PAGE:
A 35-year-old woman is evaluated for a 4-month history of exertional dyspnea and a 1-week history of chest pressure. She has no sputum production, cough, or wheezes. She has never smoked.
On physical examination, vital signs are normal. Oxygen saturation is 91% breathing ambient air. Cardiopulmonary examination reveals a widened split S2 with a prominent pulmonic component and neck vein distention. Lungs are clear to auscultation.
Laboratory studies, including complete blood count and comprehensive metabolic profile, are normal.
Electrocardiogram is normal.
Chest radiograph shows clear lung fields and prominent hilae.
Which of the following is the most appropriate initial test?
A. High resolution CT of the chest
B. Pulmonary function testing
C. Transthoracic echocardiogram
D. Ventilation-perfusion (V̇/Q̇) scan
MKSAP Answer and Critique
The correct answer is C. Transthoracic echocardiogram. This content is available to MKSAP 18 subscribers as Question 23 in the Pulmonology and Critical Care Medicine section. More information about MKSAP is available online.
The next most appropriate initial test is transthoracic echocardiography. Pulmonary hypertension is easily overlooked because early signs and symptoms, such as exertional dyspnea and fatigue, are nonspecific. As the disorder progresses, right ventricular impairment may be heralded by exertional chest pain, syncope, and peripheral edema. Findings on physical examination depend on the severity of disease. The cardiovascular examination may show jugular venous distention, a prominent jugular venous a wave, parasternal heave, a widened split S2 with a prominent pulmonic component, or murmurs of tricuspid regurgitation as the right ventricle dilates.
Transthoracic echocardiography is a useful initial tool in the evaluation of suspected pulmonary hypertension as it allows an estimation of pulmonary artery pressures and right heart function as well as an assessment of the left heart. Because echocardiography may underestimate true pulmonary artery pressures, the evaluation should not end with an unrevealing echocardiogram if the index of suspicion for pulmonary hypertension is high. In such cases, right heart catheterization may be confirmatory. Once pulmonary hypertension is confirmed, further testing, guided by clinical history, helps determine identifiable causes. Left heart catheterization can assess coronary flow and left ventricular function. Diagnostic tests for respiratory diseases might include pulmonary function tests, chest imaging, ventilation-perfusion (V̇/Q̇) scanning, and overnight pulse oximetry.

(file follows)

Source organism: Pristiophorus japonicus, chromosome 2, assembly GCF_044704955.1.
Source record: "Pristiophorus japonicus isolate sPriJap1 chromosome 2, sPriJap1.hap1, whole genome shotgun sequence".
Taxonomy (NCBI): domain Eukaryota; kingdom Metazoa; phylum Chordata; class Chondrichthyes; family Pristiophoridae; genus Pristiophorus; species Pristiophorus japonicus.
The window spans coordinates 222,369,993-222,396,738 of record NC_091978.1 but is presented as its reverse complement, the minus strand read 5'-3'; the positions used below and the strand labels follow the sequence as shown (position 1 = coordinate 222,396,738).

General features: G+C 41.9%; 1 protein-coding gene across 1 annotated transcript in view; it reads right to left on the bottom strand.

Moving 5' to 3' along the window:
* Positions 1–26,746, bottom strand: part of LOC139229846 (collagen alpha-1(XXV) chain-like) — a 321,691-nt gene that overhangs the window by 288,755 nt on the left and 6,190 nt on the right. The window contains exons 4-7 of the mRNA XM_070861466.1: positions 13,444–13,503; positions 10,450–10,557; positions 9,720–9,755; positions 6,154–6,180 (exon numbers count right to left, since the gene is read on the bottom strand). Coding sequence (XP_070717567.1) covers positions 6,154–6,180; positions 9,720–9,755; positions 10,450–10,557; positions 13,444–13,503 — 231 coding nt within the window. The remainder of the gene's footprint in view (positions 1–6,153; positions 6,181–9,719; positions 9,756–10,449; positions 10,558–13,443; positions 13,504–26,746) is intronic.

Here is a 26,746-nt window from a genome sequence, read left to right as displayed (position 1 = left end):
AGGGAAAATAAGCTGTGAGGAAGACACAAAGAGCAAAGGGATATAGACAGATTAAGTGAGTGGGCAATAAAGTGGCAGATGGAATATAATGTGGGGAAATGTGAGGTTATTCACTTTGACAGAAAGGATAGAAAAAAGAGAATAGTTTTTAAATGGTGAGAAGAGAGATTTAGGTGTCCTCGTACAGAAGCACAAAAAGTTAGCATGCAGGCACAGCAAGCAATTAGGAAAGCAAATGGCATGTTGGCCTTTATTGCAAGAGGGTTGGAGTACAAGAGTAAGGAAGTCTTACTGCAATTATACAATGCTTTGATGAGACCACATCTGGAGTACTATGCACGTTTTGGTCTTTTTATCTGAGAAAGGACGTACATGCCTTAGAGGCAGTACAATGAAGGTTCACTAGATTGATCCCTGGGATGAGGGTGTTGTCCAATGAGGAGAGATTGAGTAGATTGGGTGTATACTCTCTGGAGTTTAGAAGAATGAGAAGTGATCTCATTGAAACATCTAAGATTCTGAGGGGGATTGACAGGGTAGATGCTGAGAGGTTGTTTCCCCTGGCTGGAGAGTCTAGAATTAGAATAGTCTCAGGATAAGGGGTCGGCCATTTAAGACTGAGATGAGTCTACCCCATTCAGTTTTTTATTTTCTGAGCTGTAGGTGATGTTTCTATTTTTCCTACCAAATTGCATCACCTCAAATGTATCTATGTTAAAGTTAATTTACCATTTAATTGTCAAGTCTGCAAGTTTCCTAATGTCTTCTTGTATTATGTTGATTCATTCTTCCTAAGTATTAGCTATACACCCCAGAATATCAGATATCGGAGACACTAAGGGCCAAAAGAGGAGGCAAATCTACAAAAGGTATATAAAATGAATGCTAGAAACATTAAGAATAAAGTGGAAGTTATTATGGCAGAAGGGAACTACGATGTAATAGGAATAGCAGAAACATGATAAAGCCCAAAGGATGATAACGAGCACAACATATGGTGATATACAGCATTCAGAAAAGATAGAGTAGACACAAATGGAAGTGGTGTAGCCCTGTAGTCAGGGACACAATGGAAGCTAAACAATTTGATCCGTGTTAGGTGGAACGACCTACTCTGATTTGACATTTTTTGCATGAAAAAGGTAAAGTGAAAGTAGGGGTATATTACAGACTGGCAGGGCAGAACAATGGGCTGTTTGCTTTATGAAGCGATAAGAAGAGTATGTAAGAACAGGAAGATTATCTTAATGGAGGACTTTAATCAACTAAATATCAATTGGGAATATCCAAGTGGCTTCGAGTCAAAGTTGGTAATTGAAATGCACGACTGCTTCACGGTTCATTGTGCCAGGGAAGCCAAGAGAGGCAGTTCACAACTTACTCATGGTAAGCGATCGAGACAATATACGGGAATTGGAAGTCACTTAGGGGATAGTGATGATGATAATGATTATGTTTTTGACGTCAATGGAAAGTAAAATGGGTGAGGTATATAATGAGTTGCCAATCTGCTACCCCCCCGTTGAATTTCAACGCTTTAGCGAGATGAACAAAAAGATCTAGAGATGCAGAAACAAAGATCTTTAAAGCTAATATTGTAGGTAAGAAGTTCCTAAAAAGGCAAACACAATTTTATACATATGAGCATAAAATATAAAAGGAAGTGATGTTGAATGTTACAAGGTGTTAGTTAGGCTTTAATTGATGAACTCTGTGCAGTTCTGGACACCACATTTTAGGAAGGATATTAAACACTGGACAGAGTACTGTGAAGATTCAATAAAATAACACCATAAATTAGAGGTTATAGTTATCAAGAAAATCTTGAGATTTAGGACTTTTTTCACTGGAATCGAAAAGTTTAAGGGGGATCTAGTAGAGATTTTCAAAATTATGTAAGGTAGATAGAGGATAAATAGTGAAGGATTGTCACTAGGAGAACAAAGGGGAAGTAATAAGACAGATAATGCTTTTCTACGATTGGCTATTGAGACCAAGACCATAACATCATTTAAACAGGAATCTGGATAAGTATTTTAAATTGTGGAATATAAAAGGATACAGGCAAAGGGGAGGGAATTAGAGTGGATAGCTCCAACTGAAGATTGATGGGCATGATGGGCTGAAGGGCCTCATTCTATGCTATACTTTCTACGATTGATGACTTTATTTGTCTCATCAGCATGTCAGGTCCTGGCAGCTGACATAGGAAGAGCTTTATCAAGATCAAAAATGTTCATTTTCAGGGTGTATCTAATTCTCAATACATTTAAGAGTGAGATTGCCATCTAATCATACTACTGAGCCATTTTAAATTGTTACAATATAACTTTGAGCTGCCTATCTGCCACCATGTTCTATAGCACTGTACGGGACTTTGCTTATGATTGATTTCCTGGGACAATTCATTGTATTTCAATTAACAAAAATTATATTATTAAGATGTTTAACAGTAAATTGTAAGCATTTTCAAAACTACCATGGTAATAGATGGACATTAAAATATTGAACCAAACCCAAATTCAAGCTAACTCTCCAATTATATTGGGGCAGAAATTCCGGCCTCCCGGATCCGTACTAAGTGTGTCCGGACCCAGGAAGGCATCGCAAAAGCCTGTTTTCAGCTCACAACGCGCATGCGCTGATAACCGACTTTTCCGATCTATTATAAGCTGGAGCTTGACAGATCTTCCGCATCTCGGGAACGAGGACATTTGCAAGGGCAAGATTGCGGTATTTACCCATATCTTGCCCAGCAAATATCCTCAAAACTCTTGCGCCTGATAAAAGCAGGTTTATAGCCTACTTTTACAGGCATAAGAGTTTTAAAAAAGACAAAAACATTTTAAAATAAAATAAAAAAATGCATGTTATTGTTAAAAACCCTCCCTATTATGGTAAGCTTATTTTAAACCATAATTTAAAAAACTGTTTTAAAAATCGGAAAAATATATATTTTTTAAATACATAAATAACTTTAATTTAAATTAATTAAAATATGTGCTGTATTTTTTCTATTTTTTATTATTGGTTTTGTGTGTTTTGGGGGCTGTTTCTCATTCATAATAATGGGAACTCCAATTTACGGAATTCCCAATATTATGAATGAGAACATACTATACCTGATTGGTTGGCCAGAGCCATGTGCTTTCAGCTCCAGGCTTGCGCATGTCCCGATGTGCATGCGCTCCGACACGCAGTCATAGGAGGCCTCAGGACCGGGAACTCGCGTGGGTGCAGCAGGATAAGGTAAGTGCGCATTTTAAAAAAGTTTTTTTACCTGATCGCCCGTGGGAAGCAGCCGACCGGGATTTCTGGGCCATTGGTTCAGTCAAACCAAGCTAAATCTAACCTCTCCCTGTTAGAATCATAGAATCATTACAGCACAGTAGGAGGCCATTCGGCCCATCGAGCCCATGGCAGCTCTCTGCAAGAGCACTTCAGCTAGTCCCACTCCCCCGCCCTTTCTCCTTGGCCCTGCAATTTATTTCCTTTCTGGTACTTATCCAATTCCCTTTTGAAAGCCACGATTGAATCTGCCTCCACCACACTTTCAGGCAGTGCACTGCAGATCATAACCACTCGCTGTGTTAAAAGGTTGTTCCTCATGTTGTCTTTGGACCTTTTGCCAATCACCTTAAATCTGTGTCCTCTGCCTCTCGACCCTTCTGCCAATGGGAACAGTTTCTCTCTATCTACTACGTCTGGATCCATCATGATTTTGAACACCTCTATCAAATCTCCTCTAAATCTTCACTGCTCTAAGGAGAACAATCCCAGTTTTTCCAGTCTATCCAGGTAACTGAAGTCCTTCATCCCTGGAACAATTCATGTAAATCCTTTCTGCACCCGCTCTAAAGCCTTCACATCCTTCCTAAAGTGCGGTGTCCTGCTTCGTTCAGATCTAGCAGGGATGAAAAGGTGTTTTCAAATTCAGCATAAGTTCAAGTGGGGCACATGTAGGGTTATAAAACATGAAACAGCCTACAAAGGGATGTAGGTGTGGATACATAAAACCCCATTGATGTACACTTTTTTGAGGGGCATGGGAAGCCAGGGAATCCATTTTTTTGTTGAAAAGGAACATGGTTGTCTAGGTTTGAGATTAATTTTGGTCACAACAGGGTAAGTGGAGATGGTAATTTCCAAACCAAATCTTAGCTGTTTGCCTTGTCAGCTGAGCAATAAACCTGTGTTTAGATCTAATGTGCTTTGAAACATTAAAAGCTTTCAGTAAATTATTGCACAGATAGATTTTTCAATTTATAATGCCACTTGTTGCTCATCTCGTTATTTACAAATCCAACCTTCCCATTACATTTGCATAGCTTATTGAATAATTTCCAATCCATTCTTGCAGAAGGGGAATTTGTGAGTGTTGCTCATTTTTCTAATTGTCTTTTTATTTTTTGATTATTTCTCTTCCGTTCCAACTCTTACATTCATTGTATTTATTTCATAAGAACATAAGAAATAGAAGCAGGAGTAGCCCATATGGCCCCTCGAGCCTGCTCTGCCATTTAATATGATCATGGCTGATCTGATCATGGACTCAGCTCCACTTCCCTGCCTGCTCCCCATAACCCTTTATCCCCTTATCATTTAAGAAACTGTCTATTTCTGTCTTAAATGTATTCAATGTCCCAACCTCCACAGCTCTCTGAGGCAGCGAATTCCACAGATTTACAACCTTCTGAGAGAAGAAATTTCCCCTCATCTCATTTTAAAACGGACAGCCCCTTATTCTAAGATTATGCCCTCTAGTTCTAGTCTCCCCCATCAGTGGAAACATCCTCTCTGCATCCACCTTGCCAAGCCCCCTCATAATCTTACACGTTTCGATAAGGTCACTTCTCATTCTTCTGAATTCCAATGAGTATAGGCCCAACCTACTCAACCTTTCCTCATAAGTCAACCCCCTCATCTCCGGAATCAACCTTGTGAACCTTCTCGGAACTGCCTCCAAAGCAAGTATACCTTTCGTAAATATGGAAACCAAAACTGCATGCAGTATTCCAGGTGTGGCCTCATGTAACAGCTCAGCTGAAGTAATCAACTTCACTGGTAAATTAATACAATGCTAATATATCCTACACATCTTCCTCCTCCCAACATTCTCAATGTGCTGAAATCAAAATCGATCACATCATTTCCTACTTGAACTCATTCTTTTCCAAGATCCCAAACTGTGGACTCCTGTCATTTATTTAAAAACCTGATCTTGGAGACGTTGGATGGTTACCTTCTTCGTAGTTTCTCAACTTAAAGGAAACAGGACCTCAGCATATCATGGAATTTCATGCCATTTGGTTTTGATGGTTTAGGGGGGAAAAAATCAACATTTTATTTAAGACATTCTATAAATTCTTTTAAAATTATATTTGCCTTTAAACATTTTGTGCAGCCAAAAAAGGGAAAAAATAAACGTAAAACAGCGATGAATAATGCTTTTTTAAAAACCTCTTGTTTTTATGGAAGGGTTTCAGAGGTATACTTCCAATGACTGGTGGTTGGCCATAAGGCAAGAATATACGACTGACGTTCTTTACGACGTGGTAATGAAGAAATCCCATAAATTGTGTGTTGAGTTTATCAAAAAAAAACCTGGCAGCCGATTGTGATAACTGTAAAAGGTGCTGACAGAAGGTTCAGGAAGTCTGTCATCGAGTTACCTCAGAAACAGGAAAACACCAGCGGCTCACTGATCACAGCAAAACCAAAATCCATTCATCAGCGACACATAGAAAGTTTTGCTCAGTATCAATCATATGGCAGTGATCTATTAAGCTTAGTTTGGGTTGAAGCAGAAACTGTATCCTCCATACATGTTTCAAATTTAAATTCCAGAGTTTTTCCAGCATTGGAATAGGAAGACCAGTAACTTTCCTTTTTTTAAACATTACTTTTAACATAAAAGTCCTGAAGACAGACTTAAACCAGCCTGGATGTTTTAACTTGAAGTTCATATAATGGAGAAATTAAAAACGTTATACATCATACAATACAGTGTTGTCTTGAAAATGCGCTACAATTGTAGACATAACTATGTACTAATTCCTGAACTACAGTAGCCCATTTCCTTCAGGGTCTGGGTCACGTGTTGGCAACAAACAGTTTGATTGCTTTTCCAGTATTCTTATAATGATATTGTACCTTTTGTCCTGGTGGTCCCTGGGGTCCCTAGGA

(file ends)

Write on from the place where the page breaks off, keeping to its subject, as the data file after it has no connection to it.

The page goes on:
High-resolution CT scanning of the chest allows a detailed assessment of the lung parenchyma and is useful in the evaluation of suspected interstitial lung diseases, but is unlikely to be helpful as an initial test in a patient with an unremarkable lung examination and clear lung fields on chest radiograph.
Pulmonary function testing is an important diagnostic test for suspected airways disease such as asthma, COPD, or interstitial lung disease. However, this patient has no symptoms or physical examination findings indicative of either obstructive or restrictive disease. In the patient with isolated pulmonary hypertension, pulmonary function tests demonstrate a reduction in diffusing capacity, which is a nonspecific finding.
V̇/Q̇ scanning is the diagnostic test of choice for suspected chronic thromboembolic pulmonary hypertension (CTEPH). Although CTEPH hasn't yet been excluded in this patient, V̇/Q̇ scanning would typically be performed after transthoracic echocardiography to first establish the presence of pulmonary hypertension.
- Transthoracic echocardiography can estimate pulmonary artery pressures and is the preferred initial test if pulmonary hypertension is suspected.